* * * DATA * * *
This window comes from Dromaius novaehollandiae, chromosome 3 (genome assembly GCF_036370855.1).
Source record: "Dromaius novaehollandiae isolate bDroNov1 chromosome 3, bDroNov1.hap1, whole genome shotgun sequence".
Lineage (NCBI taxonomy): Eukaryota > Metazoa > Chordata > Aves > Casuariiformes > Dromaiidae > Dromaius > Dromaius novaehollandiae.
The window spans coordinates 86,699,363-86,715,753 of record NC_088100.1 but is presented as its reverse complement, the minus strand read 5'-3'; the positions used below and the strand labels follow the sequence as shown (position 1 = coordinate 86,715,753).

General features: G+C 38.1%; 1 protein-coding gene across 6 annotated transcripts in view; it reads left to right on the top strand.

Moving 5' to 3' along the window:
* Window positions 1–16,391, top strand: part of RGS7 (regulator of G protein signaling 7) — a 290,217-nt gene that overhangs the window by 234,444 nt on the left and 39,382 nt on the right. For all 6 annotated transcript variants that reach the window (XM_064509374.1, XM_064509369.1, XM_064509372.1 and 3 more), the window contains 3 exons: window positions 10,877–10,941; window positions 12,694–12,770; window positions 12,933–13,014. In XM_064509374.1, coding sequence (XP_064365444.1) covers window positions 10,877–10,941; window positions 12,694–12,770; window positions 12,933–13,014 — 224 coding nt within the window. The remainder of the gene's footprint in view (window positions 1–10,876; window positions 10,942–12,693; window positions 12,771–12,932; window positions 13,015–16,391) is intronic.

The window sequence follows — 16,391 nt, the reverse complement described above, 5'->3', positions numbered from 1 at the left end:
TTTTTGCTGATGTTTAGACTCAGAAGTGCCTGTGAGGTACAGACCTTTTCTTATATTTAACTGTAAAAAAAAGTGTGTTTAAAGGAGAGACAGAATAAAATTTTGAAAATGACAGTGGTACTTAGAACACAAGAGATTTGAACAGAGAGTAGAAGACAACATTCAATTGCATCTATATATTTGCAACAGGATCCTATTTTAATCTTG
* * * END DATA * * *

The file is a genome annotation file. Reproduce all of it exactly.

This window comes from Dromaius novaehollandiae, chromosome 3 (genome assembly GCF_036370855.1).
Source record: "Dromaius novaehollandiae isolate bDroNov1 chromosome 3, bDroNov1.hap1, whole genome shotgun sequence".
Lineage (NCBI taxonomy): Eukaryota > Metazoa > Chordata > Aves > Casuariiformes > Dromaiidae > Dromaius > Dromaius novaehollandiae.
The window spans coordinates 86,699,363-86,715,753 of record NC_088100.1 but is presented as its reverse complement, the minus strand read 5'-3'; the positions used below and the strand labels follow the sequence as shown (position 1 = coordinate 86,715,753).

General features: G+C 38.1%; 1 protein-coding gene across 6 annotated transcripts in view; it reads left to right on the top strand.

Moving 5' to 3' along the window:
* Window positions 1–16,391, top strand: part of RGS7 (regulator of G protein signaling 7) — a 290,217-nt gene that overhangs the window by 234,444 nt on the left and 39,382 nt on the right. For all 6 annotated transcript variants that reach the window (XM_064509374.1, XM_064509369.1, XM_064509372.1 and 3 more), the window contains 3 exons: window positions 10,877–10,941; window positions 12,694–12,770; window positions 12,933–13,014. In XM_064509374.1, coding sequence (XP_064365444.1) covers window positions 10,877–10,941; window positions 12,694–12,770; window positions 12,933–13,014 — 224 coding nt within the window. The remainder of the gene's footprint in view (window positions 1–10,876; window positions 10,942–12,693; window positions 12,771–12,932; window positions 13,015–16,391) is intronic.

The window sequence follows — 16,391 nt, the reverse complement described above, 5'->3', positions numbered from 1 at the left end:
TTTTTGCTGATGTTTAGACTCAGAAGTGCCTGTGAGGTACAGACCTTTTCTTATATTTAACTGTAAAAAAAAGTGTGTTTAAAGGAGAGACAGAATAAAATTTTGAAAATGACAGTGGTACTTAGAACACAAGAGATTTGAACAGAGAGTAGAAGACAACATTCAATTGCATCTATATATTTGCAACAGGATCCTATTTTAATCTTG